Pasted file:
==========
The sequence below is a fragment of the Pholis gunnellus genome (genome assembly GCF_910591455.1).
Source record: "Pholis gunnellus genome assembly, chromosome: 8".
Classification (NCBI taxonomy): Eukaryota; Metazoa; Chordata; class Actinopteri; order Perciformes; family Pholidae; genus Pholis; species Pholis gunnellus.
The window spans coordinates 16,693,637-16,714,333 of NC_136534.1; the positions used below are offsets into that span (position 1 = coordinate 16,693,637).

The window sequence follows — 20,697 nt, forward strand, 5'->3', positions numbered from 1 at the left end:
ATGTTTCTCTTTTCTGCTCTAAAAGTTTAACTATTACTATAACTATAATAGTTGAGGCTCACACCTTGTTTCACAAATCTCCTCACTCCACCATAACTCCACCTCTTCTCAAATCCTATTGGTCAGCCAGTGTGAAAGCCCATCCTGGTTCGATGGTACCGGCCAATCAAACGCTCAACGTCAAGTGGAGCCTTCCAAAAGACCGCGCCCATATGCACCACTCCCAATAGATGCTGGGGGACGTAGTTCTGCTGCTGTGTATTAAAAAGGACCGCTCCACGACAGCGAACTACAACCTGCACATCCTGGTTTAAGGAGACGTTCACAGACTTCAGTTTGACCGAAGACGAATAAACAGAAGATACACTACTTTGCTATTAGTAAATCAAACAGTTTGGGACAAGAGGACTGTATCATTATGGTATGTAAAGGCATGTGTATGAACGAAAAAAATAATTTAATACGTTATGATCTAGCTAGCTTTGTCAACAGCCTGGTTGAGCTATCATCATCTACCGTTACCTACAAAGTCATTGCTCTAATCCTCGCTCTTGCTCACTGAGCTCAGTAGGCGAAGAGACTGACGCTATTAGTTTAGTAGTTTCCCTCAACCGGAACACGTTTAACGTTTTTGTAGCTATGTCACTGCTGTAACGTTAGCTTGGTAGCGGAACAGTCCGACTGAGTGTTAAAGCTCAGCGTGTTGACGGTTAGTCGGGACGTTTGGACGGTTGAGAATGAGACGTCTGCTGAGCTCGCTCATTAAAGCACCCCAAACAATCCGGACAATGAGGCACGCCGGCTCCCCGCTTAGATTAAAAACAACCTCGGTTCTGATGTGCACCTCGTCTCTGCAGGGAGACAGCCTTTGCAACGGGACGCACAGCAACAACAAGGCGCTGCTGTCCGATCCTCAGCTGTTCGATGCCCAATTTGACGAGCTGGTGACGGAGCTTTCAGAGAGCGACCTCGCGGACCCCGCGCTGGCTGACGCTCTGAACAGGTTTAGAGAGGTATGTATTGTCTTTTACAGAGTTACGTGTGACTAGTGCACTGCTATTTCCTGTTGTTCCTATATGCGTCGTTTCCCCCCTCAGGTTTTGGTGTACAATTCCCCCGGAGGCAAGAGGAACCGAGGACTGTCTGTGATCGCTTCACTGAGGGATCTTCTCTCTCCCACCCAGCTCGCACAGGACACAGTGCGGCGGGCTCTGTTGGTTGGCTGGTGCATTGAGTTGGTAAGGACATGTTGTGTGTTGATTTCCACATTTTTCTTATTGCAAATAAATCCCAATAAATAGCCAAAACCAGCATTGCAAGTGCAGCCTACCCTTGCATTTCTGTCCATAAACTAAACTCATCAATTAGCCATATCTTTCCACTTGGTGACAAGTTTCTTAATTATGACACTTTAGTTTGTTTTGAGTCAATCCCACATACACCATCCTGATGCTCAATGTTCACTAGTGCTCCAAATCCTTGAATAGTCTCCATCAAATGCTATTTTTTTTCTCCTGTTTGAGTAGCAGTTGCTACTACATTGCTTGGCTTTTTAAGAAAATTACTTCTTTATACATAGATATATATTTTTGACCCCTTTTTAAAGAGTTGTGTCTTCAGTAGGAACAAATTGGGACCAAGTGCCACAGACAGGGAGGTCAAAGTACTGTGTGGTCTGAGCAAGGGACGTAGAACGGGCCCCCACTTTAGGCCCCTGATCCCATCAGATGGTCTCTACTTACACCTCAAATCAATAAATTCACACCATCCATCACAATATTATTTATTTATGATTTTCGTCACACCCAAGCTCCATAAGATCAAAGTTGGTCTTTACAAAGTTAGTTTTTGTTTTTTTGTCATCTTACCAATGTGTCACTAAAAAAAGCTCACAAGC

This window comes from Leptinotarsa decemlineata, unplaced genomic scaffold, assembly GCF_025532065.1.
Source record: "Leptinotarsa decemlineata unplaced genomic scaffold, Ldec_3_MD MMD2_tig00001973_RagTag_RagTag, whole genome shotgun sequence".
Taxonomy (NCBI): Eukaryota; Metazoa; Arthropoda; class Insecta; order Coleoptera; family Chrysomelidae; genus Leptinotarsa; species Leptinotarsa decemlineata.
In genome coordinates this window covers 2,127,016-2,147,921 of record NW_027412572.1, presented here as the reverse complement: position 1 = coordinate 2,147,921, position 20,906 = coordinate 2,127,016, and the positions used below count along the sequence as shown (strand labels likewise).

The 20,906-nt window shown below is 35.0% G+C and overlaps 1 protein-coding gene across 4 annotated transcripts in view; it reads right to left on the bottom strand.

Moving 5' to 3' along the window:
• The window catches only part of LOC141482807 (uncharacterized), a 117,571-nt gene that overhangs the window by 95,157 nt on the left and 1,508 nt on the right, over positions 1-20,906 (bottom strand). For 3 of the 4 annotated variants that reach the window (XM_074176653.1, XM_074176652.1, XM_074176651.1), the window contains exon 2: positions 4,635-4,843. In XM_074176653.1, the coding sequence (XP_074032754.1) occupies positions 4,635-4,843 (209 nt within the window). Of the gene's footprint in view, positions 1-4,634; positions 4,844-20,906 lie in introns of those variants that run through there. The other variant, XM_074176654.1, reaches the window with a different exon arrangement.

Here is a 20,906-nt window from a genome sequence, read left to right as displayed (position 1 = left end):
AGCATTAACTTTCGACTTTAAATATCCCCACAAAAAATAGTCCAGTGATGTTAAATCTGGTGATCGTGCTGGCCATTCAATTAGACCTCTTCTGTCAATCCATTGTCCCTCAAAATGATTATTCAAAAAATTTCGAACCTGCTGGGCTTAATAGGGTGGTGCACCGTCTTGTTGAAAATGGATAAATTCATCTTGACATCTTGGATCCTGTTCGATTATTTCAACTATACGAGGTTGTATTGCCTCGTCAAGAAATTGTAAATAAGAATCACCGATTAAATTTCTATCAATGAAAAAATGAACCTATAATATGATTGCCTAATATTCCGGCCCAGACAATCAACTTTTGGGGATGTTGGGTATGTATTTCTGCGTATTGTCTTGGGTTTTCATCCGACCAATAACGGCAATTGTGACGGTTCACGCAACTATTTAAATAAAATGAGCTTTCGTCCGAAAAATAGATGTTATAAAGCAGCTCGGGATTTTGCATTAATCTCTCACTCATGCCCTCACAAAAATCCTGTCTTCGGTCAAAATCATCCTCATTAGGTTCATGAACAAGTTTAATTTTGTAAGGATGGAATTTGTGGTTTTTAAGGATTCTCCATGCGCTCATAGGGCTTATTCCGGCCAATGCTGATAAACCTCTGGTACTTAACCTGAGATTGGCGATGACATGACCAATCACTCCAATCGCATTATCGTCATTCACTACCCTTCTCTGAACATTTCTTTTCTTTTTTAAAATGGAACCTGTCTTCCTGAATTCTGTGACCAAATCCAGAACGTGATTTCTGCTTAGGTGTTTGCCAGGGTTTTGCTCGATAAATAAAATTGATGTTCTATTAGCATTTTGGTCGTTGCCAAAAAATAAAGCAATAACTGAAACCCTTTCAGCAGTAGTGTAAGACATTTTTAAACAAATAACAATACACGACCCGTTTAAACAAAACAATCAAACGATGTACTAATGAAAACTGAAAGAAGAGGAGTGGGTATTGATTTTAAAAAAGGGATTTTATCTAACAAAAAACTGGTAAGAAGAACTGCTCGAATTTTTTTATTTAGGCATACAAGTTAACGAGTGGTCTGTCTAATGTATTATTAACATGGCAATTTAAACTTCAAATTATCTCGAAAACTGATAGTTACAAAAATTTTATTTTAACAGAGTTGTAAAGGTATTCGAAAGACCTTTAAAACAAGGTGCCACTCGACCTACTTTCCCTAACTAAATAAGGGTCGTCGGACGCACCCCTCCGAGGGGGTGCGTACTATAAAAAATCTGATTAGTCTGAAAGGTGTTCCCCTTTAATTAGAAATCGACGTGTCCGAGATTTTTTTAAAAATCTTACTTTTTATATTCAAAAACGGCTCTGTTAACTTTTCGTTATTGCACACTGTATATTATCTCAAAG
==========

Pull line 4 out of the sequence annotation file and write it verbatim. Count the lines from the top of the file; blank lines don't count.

The window spans coordinates 16,693,637-16,714,333 of NC_136534.1; the positions used below are offsets into that span (position 1 = coordinate 16,693,637).